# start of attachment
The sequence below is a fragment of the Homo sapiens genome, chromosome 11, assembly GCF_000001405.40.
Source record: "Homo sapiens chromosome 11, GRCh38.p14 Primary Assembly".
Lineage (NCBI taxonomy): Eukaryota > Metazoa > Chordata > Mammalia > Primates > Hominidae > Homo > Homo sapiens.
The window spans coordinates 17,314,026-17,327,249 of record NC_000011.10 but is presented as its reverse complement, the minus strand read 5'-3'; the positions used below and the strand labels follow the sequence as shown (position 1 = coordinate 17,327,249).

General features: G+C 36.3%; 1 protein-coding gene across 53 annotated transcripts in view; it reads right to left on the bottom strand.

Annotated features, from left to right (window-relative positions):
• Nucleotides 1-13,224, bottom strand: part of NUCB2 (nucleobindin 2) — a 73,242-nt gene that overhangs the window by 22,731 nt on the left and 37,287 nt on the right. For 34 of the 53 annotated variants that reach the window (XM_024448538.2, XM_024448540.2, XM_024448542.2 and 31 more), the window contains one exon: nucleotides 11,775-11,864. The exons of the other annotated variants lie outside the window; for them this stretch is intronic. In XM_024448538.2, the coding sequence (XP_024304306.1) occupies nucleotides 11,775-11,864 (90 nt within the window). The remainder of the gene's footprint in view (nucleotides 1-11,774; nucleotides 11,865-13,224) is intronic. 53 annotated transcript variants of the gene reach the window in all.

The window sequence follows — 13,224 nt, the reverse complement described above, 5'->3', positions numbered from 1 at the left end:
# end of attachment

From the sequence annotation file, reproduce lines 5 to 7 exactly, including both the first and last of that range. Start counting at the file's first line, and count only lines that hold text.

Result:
General features: G+C 36.3%; 1 protein-coding gene across 53 annotated transcripts in view; it reads right to left on the bottom strand.

Annotated features, from left to right (window-relative positions):
• Nucleotides 1-13,224, bottom strand: part of NUCB2 (nucleobindin 2) — a 73,242-nt gene that overhangs the window by 22,731 nt on the left and 37,287 nt on the right. For 34 of the 53 annotated variants that reach the window (XM_024448538.2, XM_024448540.2, XM_024448542.2 and 31 more), the window contains one exon: nucleotides 11,775-11,864. The exons of the other annotated variants lie outside the window; for them this stretch is intronic. In XM_024448538.2, the coding sequence (XP_024304306.1) occupies nucleotides 11,775-11,864 (90 nt within the window). The remainder of the gene's footprint in view (nucleotides 1-11,774; nucleotides 11,865-13,224) is intronic. 53 annotated transcript variants of the gene reach the window in all.